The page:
(Laughs) Well, it’s difficult for us to say that because it is tied to cargoes coming to the ports. So even if Nigeria has the most improved ports, it has to be that that item is allowed for consumption in Nigeria. So one of the things that we have is the automobile tariff we put in place. So we have terminals like the RORO terminal made for vehicle. So now because of the 70 per cent cost of duty, it has dropped completely. So our revenues are really subject to what comes in or goes out of the country. For example, rice has been banned for importation. That’s a huge item that used to come in through our ports. So quite a lot of items have been classified as banned or some there are high import tariffs on them. So that automatically reduces the volumes of cargo that are coming. So it’s difficult for us to equate that because it’s inflow and outflow. We also seek to improve on our export by providing the necessary enabling environment to fast track and prioritise exportation. Some of these items are for example, solid minerals; we have noted request for exportation of kiln, it’s a volume issue so the more volume the export, the better because the cost is very cheap. So if they now pay much for port dues to export, it’s not worth their while. But that is also an item for our solid minerals exportation out of Nigeria. So in certain instances like that we look to see how we can encourage the exporter. If there is a certain mineral you want to export, once the volumes are high, we are looking at providing them a tariff regime that encourages them to do it. The more volumes you bring, the cheaper we will give you for harbour due. So these are some of the things we do to sort of address the need to have more export as Nigeria seeks to become more self-sufficient.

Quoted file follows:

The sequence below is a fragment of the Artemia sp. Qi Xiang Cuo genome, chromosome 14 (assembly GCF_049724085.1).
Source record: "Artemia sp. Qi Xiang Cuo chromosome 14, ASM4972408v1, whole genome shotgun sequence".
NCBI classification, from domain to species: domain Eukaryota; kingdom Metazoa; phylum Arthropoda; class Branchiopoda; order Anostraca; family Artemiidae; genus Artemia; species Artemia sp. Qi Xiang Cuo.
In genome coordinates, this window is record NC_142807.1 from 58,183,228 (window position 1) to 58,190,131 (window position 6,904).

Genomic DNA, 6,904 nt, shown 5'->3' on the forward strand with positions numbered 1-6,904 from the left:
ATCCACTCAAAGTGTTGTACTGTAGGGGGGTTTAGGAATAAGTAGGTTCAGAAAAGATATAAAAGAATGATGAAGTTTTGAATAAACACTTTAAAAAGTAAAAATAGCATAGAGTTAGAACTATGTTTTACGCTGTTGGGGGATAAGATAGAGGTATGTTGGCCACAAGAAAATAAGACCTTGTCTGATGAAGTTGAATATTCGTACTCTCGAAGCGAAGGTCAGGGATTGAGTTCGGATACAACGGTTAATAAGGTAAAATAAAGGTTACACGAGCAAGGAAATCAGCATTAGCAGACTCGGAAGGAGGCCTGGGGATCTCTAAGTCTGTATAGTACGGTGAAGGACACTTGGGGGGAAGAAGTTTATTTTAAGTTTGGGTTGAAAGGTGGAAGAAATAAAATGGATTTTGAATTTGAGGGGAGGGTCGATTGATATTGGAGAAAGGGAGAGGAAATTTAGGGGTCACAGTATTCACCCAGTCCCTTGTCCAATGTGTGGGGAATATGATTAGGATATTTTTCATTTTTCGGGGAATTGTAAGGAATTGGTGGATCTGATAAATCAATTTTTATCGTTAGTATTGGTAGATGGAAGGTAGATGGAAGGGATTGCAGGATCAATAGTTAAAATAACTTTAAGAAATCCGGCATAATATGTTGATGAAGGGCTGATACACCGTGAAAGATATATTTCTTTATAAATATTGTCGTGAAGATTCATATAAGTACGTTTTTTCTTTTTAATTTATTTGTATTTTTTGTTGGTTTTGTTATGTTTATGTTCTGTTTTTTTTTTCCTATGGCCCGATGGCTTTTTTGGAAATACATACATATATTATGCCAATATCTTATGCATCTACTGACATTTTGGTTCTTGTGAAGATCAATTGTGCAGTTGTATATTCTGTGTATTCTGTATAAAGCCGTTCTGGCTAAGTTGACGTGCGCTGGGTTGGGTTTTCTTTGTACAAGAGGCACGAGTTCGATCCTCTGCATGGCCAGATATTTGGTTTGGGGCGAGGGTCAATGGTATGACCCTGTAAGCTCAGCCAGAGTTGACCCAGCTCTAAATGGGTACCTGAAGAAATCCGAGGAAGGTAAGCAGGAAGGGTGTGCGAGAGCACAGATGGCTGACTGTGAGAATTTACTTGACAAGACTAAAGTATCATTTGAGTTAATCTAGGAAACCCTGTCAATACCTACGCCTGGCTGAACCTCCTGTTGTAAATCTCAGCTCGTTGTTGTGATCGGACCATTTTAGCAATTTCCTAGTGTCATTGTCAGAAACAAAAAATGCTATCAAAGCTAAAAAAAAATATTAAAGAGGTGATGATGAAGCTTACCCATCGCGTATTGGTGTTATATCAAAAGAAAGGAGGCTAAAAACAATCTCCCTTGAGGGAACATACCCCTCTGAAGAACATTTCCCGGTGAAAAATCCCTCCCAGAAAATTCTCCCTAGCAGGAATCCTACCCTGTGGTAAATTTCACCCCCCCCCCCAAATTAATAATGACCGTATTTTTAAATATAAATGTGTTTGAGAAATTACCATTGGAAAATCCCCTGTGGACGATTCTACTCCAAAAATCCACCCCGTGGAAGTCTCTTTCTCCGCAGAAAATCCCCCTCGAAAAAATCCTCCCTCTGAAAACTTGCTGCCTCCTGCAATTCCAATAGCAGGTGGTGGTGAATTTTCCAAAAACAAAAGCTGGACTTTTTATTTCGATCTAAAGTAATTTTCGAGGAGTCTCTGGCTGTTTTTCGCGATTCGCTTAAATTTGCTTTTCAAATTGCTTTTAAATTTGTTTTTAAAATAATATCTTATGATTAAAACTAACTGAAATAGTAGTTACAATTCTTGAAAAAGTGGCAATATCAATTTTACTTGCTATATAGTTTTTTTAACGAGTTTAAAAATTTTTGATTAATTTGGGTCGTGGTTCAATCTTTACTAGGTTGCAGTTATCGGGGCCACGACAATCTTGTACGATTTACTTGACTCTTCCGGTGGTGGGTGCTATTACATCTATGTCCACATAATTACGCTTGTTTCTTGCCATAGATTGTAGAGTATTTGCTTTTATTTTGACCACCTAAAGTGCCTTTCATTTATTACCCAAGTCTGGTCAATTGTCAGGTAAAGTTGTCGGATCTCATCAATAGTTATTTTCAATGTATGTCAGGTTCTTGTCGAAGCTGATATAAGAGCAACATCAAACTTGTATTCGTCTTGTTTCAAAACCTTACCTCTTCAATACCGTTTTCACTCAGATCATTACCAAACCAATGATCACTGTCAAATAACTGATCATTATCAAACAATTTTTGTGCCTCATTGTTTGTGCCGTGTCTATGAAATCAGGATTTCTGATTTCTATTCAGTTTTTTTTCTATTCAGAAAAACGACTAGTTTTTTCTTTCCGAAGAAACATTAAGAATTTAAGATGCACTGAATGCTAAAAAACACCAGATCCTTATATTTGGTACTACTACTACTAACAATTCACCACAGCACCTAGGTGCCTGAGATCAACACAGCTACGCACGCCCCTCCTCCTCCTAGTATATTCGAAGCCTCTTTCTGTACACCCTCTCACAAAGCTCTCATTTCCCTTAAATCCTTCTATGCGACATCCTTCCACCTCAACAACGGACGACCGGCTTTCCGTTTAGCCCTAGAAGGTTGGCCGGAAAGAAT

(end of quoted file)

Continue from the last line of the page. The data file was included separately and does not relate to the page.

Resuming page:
We’re looking to see how we can maximise our revenue while ensuring that the operational activities of the ports remain steady. We note the need to recognise what is required as it relates to both the Eastern and Western ports. The Nigerian Ports Authority (NPA) operates two regions of the port. At one side is the Eastern, which has Port Harcourt, Calabar, Onne and Delta ports respectively while the Western port comprises Apapa and Tin-Can Island ports. So we look to see how we can restructure the ports in terms of development and also ensuring improvements on equipment and also ensuring that we have ease of doing business within our operations.